Australia  

Celebrating 10 Years of Trusted News Discovery
One News Page
> >

DOD Study Advises Changing Civilian Casualty Count Procedure

Video Credit: Newsy Studio - Duration: 01:15s - Published < > Embed
DOD Study Advises Changing Civilian Casualty Count Procedure

DOD Study Advises Changing Civilian Casualty Count Procedure

The internal study was conducted back in April at the request of then-Defense Secretary Jim Mattis.

0
shares
ShareTweetSavePostSend
 

DOD Study Advises Changing Civilian Casualty Count Procedure

The U.S. military has been criticized for the way it accounts for civilian casualties.

But a newly released study from the Pentagon proposes some ways to fix that.

The internal study  was conducted back in April at the request of then-Defense Secretary Jim Mattis.

It looked at civilian casualties resulting from U.S. air or artillery strikes in places like Afghanistan, Libya and Somalia from 2015 to 2017.

As CNN notes , many nongovernmental organizations have accused the Pentagon of regularly undercounting the number of civilians killed in American operations.

For instance, the Defense Department said 1,190 civilians have been killed by American strikes in Iraq and Syria since the campaign against ISIS started in 2014.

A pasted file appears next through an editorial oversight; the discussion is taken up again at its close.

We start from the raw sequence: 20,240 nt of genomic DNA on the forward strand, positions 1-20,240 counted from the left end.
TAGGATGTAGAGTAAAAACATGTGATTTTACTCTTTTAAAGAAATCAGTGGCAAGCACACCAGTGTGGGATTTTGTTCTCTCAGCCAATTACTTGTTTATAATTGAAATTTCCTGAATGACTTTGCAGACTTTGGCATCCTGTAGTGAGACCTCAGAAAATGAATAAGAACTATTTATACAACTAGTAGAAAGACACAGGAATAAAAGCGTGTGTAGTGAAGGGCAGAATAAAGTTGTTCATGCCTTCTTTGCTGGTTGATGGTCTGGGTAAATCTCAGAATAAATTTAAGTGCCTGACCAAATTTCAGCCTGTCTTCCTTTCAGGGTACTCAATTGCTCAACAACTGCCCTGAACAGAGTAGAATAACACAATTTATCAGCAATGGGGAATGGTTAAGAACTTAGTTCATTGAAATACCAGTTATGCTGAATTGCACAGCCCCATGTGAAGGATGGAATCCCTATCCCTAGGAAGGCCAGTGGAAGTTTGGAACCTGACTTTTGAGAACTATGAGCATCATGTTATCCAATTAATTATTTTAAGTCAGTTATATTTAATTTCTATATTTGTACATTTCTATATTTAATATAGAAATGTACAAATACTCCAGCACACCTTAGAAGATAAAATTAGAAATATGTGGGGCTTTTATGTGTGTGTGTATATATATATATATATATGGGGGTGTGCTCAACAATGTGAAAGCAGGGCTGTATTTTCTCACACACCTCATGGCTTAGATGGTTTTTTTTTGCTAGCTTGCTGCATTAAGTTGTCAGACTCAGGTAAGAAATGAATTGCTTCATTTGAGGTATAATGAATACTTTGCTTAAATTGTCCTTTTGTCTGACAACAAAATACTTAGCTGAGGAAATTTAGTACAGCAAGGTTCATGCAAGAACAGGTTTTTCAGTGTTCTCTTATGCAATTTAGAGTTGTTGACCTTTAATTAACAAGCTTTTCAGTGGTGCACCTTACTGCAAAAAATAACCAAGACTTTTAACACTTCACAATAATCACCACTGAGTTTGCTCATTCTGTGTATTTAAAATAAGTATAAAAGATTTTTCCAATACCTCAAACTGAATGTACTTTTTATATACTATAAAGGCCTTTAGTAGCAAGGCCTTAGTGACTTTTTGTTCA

But airstrike monitoring group  Airwars.org  said that number is significantly higher.

The study recommended military officials make several changes to address concerns like that.

One of those changes is seeking out "additional sources of information on potential civilian casualties," like social media, nongovernmental organizations and local sources.

The study is part of the Pentagon's effort to create the department's first-ever policy on civilian casualties.

Officials hope to implement that policy sometime this year.

Additional reporting from  Newsy affiliate CNN .




You Might Like

Environmentally friendly: One News Page is hosted on servers powered solely by renewable energy
© 2019 One News Page Ltd. All Rights Reserved.
About us  |  Contact us  |  Disclaimer  |  Press Room  |  Terms & Conditions  |  Content Accreditation
 RSS  |  News for my Website  |  Free news search widget  |  In the News  |  DMCA / Content Removal  |  Privacy & Data Protection Policy
How are we doing? FeedbackSend us your feedback  |   LIKE us on Facebook   FOLLOW us on Twitter  •  FOLLOW us on Pinterest
One News® is a registered trademark of One News Page Ltd.